Rather than rave again I think I’ll just say the recent enquiry into Christmas Island deserves to be implemented. Here it is: HREOC report on Christmas Island.

For current policy see Managing Australia’s Borders from the Department of Immigration. I do accept the need on political, social and environmental grounds for border management. I do not accept the hysteria the topic generates.

Back in 2007 I commented on my rant linked at the head of this post: “It seems likely that some of the worst aspects of those years will be corrected by the Rudd government. Already, the Pacific “Solution” has begun to be overturned.” I have not been entirely disappointed but we could do better.

 

Two (on the face of it) stories of lack of imagination, even common sense

Well that’s how I react at first. What do you think?

1. Byzantine rules for overseas trained doctors

Many years ago a member of the subject’s family told me about a Vietnamese brain surgeon who could only get a job as a cleaner in a regional hospital in a large northern city. His former life became known to the hospital staff, so that when serious accident cases were brought in for whom flight to a major hospital in one of the capitals appeared life-threatening the cleaner was called in to perform the necessary surgery. Who knows how many lives that cleaner saved! Later he did qualify for practice in Australia.

Of course there is a good case for safeguarding local medical standards. What the procedures are you may find here, so long as the acronymomania doesn’t put you off: OTDs, FRACGP or FACRRM. How the system may be reformed is set out by the ATDOA.

In today’s Sydney Morning Herald we read of a Canadian “associate professor in Canada with 16 years’ clinical experience, [who] is now a senior lecturer in general practice at the Australian National University medical school.”

Her plight stems from a long-running dispute with the Royal Australian College of General Practitioners over the recognition of her Canadian qualifications. She had been granted only provisional Medicare status because of the lack of the Australian qualification.

A spokeswoman for the federal Department of Health said the department had tried unsuccessfully to contact Dr Douglas yesterday to discuss options that would satisfy the rules and allow her to stay in Canberra.

”The department remains willing to discuss all available options,” the spokeswoman said. ”Medical practitioners working in academic positions may be eligible for a class exemption under section 19AB of the Act as there is a clear public interest in practitioners undertaking academic medical work.”

About 3000 overseas-trained doctors a year are granted temporary permits and provisional practising rights, mainly in places where doctors are scarce.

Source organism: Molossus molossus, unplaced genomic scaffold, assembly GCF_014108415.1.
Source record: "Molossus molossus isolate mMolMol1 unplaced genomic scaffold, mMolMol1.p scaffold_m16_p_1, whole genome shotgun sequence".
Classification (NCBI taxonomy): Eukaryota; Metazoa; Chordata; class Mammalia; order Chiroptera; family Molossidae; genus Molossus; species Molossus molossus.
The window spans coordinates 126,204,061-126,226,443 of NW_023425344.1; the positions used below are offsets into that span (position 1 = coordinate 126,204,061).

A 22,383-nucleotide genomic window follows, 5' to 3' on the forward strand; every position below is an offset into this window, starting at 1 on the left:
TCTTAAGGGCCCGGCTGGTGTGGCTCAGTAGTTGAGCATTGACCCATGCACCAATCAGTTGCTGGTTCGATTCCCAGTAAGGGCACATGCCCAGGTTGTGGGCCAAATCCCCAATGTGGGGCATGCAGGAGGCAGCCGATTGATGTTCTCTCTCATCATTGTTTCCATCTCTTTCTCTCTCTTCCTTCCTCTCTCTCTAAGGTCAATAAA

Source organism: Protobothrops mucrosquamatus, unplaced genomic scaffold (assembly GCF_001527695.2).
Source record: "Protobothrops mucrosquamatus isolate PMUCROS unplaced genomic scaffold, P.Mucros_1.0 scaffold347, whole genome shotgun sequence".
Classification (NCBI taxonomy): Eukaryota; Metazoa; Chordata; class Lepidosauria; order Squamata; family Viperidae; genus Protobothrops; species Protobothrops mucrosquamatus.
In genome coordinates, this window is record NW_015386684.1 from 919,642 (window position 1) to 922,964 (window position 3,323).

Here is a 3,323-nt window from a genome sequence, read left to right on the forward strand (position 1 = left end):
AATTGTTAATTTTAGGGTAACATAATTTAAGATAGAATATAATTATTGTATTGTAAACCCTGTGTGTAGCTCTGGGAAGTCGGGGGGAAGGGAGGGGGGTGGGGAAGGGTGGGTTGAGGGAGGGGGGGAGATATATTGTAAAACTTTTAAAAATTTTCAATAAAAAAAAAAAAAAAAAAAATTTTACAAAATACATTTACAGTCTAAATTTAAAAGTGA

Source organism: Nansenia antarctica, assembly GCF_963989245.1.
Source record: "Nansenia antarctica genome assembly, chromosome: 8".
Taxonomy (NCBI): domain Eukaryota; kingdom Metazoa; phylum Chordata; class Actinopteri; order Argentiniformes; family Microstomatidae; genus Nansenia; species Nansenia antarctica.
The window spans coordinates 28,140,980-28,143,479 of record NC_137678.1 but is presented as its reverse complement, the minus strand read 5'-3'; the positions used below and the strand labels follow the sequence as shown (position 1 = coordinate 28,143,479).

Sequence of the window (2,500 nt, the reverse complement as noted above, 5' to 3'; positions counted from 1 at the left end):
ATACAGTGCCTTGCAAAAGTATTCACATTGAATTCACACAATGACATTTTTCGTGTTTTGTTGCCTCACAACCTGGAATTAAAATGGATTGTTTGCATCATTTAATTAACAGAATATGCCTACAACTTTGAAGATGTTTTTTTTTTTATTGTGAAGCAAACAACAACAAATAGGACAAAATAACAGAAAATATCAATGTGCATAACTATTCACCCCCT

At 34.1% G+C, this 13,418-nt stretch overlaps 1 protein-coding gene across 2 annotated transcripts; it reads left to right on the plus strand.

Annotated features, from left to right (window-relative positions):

Nathan Pinskier, an adviser to Medicare on general practitioner issues, said he heard of cases similar to Dr Douglas’s every month, highlighting the need for changes to deal with the conflict between workforce and competency requirements….

Having applied for permanent residence she lost her provisional Medicare status, locking her out of the health care funding provisions.

2. Losing some of the best agricultural land in NSW

These days we are concerned about carbon footprints and the distances food has to travel before it reaches our tables, so it would seem to make sense to safeguard agriculture and horticulture in the Sydney basin and close regions like the Hawkesbury and Illawarra, with their long tradition of providing fruit, vegetables, dairy and other produce. Sadly much of the best land for these purposes has long been built over and continues to be built over. For some idea of what produce is involved see Agriculture – Statistics – Sydney (SD). (That site is no longer updated.) Hawkesbury producers have fought back in their own way.

Property developers have a rather different perspective.

PRESERVING the farms on Sydney’s fringe in the name of agricultural self-sufficiency will cripple the city’s growth, putting extra pressure on renters and home owners, a property developers’ lobby group says.

”The costs of that are further restrictions on our supply of new housing. Sydney has already seen over the past 10 years what happens when you don’t allow for adequate growth outward. Rents have gone up by 22 per cent in the past two years for three-bedroom houses,” said Aaron Gadiel, chief executive officer of the Urban Taskforce.

His comments follow revelations in a report by Peter Malcolm and Riad Fahd from the NSW Department of Industry and Investment that agriculture is shrinking dramatically in the Sydney basin and just 1050 vegetable farms remain.

The report recommended a review into whether these farms should be expanded to make the metropolis more self-sufficient in produce, but Mr Gadiel said that retaining existing agricultural land may not improve the carbon footprint of the city’s vegetable consumers…

However, the chairman of the NSW Farmers’ Association horticulture committee, Peter Darley, said that the city needed to retain its farms because they had a more reliable water source than those further west, especially during drought.

”You must also maintain food security close to your population base,” he said.

Sydney farmers can eliminate the ”middle man” because they are within 50 kilometres of the market, but if they moved further west, they would have to employ more people to move the produce, increasing the cost of vegetables, he said.

There have been attempts in the past to seriously decentralise, but all seem to have led nowhere.

Have we made a rod for our own backs?